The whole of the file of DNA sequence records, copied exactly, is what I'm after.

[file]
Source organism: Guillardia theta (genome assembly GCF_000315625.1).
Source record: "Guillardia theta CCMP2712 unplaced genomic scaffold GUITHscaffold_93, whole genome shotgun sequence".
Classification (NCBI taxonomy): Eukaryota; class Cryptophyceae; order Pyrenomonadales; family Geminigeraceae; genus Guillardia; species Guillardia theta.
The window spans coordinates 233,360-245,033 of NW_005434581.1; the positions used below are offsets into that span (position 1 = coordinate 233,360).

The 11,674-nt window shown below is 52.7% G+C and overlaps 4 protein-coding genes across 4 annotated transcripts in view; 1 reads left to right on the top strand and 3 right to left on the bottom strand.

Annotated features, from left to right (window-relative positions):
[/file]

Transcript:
Source organism: Guillardia theta (genome assembly GCF_000315625.1).
Source record: "Guillardia theta CCMP2712 unplaced genomic scaffold GUITHscaffold_93, whole genome shotgun sequence".
Classification (NCBI taxonomy): Eukaryota; class Cryptophyceae; order Pyrenomonadales; family Geminigeraceae; genus Guillardia; species Guillardia theta.
The window spans coordinates 233,360-245,033 of NW_005434581.1; the positions used below are offsets into that span (position 1 = coordinate 233,360).

The 11,674-nt window shown below is 52.7% G+C and overlaps 4 protein-coding genes across 4 annotated transcripts in view; 1 reads left to right on the top strand and 3 right to left on the bottom strand.

Annotated features, from left to right (window-relative positions):